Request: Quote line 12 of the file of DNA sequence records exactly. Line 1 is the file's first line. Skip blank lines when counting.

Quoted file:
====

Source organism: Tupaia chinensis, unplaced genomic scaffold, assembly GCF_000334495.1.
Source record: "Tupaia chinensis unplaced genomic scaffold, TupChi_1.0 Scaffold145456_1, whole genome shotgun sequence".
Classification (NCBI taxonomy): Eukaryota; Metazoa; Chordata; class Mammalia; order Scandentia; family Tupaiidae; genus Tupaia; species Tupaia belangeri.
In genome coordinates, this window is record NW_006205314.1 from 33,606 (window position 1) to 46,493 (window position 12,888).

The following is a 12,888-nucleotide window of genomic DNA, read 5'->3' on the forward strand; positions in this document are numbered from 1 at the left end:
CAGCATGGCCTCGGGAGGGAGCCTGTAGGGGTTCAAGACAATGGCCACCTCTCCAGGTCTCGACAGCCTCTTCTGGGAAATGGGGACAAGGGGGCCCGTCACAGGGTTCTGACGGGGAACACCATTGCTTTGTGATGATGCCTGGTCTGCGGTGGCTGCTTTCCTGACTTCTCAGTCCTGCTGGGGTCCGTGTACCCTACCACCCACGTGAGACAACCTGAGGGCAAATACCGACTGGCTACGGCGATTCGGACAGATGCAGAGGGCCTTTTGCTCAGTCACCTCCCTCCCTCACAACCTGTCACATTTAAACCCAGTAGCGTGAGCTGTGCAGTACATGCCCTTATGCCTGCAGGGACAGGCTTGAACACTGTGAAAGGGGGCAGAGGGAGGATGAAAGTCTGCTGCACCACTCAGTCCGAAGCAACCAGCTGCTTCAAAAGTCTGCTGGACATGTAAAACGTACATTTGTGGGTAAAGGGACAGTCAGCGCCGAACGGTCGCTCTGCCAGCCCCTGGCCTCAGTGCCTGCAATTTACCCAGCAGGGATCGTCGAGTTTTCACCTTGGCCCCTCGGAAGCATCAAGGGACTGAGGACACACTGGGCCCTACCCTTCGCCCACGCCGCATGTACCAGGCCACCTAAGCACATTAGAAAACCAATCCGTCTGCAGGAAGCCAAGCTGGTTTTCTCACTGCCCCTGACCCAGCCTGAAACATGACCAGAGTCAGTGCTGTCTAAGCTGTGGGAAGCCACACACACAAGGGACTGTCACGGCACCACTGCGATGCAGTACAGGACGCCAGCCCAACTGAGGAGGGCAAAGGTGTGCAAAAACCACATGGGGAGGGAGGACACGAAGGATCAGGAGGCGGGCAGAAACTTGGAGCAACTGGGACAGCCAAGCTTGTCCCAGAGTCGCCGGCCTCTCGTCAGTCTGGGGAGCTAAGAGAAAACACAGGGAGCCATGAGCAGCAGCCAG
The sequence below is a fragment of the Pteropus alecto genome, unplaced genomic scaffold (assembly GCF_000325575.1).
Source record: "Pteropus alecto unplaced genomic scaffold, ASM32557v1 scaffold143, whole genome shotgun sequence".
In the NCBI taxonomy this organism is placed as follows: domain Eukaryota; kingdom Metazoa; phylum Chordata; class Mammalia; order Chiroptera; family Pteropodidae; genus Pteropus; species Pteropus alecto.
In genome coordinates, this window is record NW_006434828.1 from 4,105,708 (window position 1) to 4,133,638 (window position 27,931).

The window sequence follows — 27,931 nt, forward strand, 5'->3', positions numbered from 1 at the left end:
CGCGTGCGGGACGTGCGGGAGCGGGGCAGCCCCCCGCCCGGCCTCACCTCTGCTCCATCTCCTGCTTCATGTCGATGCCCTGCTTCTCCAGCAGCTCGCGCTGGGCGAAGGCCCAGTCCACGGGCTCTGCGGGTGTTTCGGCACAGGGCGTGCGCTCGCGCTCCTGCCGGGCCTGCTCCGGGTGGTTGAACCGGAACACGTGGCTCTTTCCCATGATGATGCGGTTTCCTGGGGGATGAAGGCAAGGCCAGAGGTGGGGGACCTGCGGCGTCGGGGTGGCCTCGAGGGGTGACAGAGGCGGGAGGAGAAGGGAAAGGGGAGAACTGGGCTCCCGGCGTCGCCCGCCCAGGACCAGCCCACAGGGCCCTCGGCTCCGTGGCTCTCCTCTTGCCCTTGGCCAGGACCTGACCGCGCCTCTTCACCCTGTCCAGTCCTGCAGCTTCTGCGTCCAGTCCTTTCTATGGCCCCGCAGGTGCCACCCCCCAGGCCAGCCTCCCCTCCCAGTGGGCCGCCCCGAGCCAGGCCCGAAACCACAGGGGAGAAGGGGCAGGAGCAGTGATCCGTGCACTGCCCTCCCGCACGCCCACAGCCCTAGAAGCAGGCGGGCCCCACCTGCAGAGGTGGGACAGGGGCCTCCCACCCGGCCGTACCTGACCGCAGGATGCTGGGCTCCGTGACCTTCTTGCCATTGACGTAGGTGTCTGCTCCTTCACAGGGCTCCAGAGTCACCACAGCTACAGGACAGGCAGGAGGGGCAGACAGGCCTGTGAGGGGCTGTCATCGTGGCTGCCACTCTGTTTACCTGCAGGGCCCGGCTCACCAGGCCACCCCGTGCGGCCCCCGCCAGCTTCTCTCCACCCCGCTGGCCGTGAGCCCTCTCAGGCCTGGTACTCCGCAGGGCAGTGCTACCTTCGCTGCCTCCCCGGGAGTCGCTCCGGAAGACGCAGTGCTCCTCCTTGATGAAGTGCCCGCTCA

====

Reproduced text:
CGCGTGCGGGACGTGCGGGAGCGGGGCAGCCCCCCGCCCGGCCTCACCTCTGCTCCATCTCCTGCTTCATGTCGATGCCCTGCTTCTCCAGCAGCTCGCGCTGGGCGAAGGCCCAGTCCACGGGCTCTGCGGGTGTTTCGGCACAGGGCGTGCGCTCGCGCTCCTGCCGGGCCTGCTCCGGGTGGTTGAACCGGAACACGTGGCTCTTTCCCATGATGATGCGGTTTCCTGGGGGATGAAGGCAAGGCCAGAGGTGGGGGACCTGCGGCGTCGGGGTGGCCTCGAGGGGTGACAGAGGCGGGAGGAGAAGGGAAAGGGGAGAACTGGGCTCCCGGCGTCGCCCGCCCAGGACCAGCCCACAGGGCCCTCGGCTCCGTGGCTCTCCTCTTGCCCTTGGCCAGGACCTGACCGCGCCTCTTCACCCTGTCCAGTCCTGCAGCTTCTGCGTCCAGTCCTTTCTATGGCCCCGCAGGTGCCACCCCCCAGGCCAGCCTCCCCTCCCAGTGGGCCGCCCCGAGCCAGGCCCGAAACCACAGGGGAGAAGGGGCAGGAGCAGTGATCCGTGCACTGCCCTCCCGCACGCCCACAGCCCTAGAAGCAGGCGGGCCCCACCTGCAGAGGTGGGACAGGGGCCTCCCACCCGGCCGTACCTGACCGCAGGATGCTGGGCTCCGTGACCTTCTTGCCATTGACGTAGGTGTCTGCTCCTTCACAGGGCTCCAGAGTCACCACAGCTACAGGACAGGCAGGAGGGGCAGACAGGCCTGTGAGGGGCTGTCATCGTGGCTGCCACTCTGTTTACCTGCAGGGCCCGGCTCACCAGGCCACCCCGTGCGGCCCCCGCCAGCTTCTCTCCACCCCGCTGGCCGTGAGCCCTCTCAGGCCTGGTACTCCGCAGGGCAGTGCTACCTTCGCTGCCTCCCCGGGAGTCGCTCCGGAAGACGCAGTGCTCCTCCTTGATGAAGTGCCCGCTCA